July 25, 1978 will forever be seen as a tragedy in the history of Puerto Rico.
Very little exists in English about what happened that day, but the following ’60 Minutes’ report from around that time shares a lot. The quality of the videos is not the greatest, but the report speaks for itself.
There is also this story from 2003:
SAN JUAN – Former Gov. Carlos Romero Barcelo acknowledged that it was an error of judgment to have referred to the police officers who executed two independence activists on Cerro Maravilla more than 25 years ago as heroes.
Romero Barcelo said in a radio interview that it “was a premature declaration” and when asked if it were an error of judgment he replied, “Yes.”
The two young activists, along with an undercover police officer, took a taxi driver hostage on July 25, 1978, and ordered him to the hill known as Cerro Maravilla, where they planned to set afire a TV tower in protest. But the undercover officer alerted other police, who ambushed and shot Arnaldo Dario Rosado, 24, and Carlos Soto Arrivi, 18.
Courts later convicted 10 officers of perjury and four of second-degree murder in a case which became known as Puerto Rico’s Watergate. The four convicted on the murder charge remain incarcerated but could be eligible for parole starting in 2006.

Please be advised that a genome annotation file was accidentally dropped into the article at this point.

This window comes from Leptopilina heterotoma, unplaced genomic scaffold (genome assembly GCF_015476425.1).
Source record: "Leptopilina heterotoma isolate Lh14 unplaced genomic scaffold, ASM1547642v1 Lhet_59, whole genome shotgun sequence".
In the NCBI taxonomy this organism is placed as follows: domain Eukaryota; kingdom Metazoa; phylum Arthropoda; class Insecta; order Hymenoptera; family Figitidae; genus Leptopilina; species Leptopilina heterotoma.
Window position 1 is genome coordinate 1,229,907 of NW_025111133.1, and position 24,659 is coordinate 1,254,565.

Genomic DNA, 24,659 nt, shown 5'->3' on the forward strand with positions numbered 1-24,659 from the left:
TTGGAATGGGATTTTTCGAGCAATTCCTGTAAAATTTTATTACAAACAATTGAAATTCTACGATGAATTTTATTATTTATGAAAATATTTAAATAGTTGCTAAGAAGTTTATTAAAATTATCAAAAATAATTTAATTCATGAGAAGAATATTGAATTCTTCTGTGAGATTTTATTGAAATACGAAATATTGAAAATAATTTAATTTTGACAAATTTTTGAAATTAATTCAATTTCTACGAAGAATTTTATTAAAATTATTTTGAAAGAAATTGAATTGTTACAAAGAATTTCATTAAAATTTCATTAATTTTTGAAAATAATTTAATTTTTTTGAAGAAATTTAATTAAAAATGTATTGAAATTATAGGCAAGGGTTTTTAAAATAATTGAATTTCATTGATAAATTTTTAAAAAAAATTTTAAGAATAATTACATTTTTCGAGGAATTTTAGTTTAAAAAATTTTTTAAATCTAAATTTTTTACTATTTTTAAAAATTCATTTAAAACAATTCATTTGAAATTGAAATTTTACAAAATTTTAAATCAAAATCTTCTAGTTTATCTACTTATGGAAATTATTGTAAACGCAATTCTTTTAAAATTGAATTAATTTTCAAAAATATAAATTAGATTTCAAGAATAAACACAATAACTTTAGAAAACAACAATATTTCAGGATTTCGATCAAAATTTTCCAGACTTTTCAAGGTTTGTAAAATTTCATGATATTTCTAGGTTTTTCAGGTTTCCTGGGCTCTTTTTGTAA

The date of the killings coincided with the 24th anniversary of Puerto Rico’s commonwealth relationship with the United States. Then-Gov. Romero delivered a speech days later when he called the police heroes. A journalist, who covered the executions and subsequent Senate hearings throughout the 1980s and early 1990s and has written two books on the scandal, said the remarks were the first Romero had made acknowledging it was a mistake.
“It took him 25 years to say it was an error,” said Manny Suarez, a 73-year-old reporter at The San Juan Star.
So while July 25 is officially known as Constitution Day in Puerto Rico, many Puerto Ricans also remember Cerro Maravilla.
By the way, there was also a 1990 Hollywood movie about this, too.